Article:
Additional Resources

Focus: Voice-Control Feature

For today's project, I will focus on dealing with the transcript of text that I get back from Deepgram, analyzing it for speech commands to add, delete, and check off items in the to-do list. This logic will all be part of a voice-control feature.

Create the Component and Connect Deepgram

The voice-control feature that I build today will be one component with two main elements:

  1. a button that, when clicked, turns on or off voice-control mode (i.e., toggles the connection to Deepgram)
  2. a div that contains text which identifies the status of whether Deepgram is connected and listening, if it misheard what was said, or if it is not connected.

Here's a minimally styled version of this project that highlights the component I'll be building today:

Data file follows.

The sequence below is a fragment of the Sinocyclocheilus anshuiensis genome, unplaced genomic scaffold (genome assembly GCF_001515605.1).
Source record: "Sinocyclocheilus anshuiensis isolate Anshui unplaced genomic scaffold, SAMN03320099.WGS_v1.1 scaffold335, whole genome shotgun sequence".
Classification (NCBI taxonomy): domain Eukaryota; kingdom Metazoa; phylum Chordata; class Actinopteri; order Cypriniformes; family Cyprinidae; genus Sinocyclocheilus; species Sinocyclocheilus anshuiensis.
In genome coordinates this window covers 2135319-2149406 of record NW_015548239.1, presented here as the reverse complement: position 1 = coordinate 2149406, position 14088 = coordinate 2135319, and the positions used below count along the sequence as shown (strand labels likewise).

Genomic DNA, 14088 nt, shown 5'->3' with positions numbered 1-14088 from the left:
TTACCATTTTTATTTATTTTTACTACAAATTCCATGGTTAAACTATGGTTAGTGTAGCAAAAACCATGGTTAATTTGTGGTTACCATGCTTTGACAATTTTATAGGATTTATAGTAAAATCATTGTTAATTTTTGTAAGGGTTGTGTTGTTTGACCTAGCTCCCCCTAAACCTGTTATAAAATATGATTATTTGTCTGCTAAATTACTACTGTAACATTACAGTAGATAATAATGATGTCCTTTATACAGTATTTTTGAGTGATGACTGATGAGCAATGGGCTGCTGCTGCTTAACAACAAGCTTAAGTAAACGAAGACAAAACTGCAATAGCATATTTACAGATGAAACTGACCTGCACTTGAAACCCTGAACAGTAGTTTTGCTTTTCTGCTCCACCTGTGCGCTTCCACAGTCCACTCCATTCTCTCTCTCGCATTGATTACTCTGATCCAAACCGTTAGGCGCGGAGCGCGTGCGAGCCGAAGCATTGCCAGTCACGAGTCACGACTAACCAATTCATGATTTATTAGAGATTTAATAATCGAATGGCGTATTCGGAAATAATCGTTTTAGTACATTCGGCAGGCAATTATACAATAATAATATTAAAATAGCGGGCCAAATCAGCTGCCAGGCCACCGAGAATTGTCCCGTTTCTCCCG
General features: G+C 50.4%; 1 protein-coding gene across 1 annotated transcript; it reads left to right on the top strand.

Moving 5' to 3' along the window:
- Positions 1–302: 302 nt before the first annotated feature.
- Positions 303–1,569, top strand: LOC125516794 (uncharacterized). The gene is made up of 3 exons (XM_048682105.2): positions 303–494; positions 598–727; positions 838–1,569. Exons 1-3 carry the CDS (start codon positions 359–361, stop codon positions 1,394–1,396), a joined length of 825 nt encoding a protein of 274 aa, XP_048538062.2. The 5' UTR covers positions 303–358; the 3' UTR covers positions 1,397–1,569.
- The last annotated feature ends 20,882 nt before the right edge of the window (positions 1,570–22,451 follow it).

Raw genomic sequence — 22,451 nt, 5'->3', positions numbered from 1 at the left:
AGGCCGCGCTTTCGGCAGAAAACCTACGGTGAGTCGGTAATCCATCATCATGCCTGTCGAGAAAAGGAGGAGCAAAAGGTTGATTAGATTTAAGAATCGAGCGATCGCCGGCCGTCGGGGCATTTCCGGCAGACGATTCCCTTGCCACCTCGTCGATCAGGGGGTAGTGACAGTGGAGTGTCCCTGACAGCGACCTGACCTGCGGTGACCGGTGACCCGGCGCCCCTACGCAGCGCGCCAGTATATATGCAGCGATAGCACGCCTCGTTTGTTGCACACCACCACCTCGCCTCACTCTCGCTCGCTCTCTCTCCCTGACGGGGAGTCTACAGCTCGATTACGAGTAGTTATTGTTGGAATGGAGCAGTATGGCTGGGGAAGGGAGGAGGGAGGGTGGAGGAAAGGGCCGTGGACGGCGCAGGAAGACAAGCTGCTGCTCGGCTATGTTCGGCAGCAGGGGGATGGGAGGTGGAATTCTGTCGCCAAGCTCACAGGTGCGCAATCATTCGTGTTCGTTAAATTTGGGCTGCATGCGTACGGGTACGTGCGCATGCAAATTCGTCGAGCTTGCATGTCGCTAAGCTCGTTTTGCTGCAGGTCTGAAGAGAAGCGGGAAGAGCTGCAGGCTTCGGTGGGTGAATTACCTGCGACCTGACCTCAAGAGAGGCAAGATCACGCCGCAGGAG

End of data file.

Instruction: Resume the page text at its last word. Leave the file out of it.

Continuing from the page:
To-do list app highlighting component

In the components folder with the other Todo components, I'll create a component called TodoSpeech.vue. It will be a child component of TodoApp.vue.

In TodoSpeech.vue, I'll start by adding the button element and status div to the template. I'll use a speech bubble emoji on the button, and I'll create an event listener that I plan to program to toggle the Deepgram connection when the button is clicked.

<!-- in template: -->
<button @click="toggleListen()">💬</button>
<div>{{ deepgramStatus }}</div>
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I'll also create a deepgramStatus ref, which I'll program to update when Deepgram is connected and ready to receive audio data. The initial value will report that Deepgram is not connected: